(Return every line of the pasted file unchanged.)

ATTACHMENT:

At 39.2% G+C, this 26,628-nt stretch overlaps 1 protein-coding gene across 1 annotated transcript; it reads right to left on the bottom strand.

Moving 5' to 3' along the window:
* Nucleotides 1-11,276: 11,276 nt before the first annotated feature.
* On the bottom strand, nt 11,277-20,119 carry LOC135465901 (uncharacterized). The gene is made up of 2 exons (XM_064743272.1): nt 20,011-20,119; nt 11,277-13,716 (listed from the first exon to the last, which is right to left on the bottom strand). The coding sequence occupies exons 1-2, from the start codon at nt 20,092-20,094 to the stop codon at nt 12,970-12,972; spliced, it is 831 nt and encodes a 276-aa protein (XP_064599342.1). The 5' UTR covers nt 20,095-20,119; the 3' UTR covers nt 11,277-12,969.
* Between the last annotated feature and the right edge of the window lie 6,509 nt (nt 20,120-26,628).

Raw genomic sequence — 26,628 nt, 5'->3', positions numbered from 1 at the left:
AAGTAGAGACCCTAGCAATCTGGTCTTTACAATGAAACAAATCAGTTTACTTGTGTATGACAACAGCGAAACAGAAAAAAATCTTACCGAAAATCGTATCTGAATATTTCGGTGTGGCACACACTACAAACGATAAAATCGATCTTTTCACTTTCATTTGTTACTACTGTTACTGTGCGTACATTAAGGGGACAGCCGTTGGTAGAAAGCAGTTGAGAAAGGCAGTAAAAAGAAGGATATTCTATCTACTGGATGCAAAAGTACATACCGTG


At 39.2% G+C, this 26,628-nt stretch overlaps 1 protein-coding gene across 1 annotated transcript; it reads right to left on the bottom strand.

Moving 5' to 3' along the window:
* Nucleotides 1-11,276: 11,276 nt before the first annotated feature.
* On the bottom strand, nt 11,277-20,119 carry LOC135465901 (uncharacterized). The gene is made up of 2 exons (XM_064743272.1): nt 20,011-20,119; nt 11,277-13,716 (listed from the first exon to the last, which is right to left on the bottom strand). The coding sequence occupies exons 1-2, from the start codon at nt 20,092-20,094 to the stop codon at nt 12,970-12,972; spliced, it is 831 nt and encodes a 276-aa protein (XP_064599342.1). The 5' UTR covers nt 20,095-20,119; the 3' UTR covers nt 11,277-12,969.
* Between the last annotated feature and the right edge of the window lie 6,509 nt (nt 20,120-26,628).

Raw genomic sequence — 26,628 nt, 5'->3', positions numbered from 1 at the left:
AAGTAGAGACCCTAGCAATCTGGTCTTTACAATGAAACAAATCAGTTTACTTGTGTATGACAACAGCGAAACAGAAAAAAATCTTACCGAAAATCGTATCTGAATATTTCGGTGTGGCACACACTACAAACGATAAAATCGATCTTTTCACTTTCATTTGTTACTACTGTTACTGTGCGTACATTAAGGGGACAGCCGTTGGTAGAAAGCAGTTGAGAAAGGCAGTAAAAAGAAGGATATTCTATCTACTGGATGCAAAAGTACATACCGTG